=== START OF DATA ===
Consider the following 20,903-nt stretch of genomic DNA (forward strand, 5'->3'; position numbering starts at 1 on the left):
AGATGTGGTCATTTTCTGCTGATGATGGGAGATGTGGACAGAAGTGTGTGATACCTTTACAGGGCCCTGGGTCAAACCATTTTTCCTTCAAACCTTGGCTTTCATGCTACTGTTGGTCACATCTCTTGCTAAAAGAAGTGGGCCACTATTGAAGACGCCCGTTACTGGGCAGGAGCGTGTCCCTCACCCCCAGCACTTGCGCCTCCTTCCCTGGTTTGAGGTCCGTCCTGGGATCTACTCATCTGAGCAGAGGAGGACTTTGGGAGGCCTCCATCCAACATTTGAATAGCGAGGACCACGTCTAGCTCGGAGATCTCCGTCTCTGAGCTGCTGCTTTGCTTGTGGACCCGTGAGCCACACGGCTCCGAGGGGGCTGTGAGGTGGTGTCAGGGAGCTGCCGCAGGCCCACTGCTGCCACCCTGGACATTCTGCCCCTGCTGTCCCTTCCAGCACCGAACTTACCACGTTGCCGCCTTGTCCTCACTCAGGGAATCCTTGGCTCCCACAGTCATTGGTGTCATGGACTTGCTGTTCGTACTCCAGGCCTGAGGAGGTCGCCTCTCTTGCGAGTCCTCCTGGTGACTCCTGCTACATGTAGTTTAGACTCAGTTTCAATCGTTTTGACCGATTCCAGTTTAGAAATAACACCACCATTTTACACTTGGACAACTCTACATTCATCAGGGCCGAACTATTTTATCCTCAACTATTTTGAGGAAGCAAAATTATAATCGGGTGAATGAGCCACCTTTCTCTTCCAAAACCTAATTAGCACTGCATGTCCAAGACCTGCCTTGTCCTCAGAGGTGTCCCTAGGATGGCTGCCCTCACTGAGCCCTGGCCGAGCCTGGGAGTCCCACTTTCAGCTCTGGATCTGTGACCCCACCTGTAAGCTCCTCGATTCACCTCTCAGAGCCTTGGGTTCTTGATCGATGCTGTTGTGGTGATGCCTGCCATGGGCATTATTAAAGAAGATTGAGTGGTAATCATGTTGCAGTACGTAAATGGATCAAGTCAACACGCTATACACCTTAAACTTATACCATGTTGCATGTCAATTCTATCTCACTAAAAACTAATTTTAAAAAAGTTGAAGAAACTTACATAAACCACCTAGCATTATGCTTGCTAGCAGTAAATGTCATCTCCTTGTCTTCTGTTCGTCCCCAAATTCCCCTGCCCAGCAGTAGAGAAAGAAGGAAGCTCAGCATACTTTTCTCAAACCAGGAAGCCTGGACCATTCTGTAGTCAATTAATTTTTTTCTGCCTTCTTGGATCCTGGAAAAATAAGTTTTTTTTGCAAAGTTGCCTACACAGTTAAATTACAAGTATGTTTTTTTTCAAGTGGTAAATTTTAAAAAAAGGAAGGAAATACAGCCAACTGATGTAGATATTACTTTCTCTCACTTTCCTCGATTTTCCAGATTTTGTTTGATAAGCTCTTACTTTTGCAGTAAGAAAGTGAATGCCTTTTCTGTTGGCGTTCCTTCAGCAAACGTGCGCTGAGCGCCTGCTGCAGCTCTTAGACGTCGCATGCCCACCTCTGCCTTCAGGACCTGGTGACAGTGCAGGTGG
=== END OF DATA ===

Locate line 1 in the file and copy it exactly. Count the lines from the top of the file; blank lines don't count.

Consider the following 20,903-nt stretch of genomic DNA (forward strand, 5'->3'; position numbering starts at 1 on the left):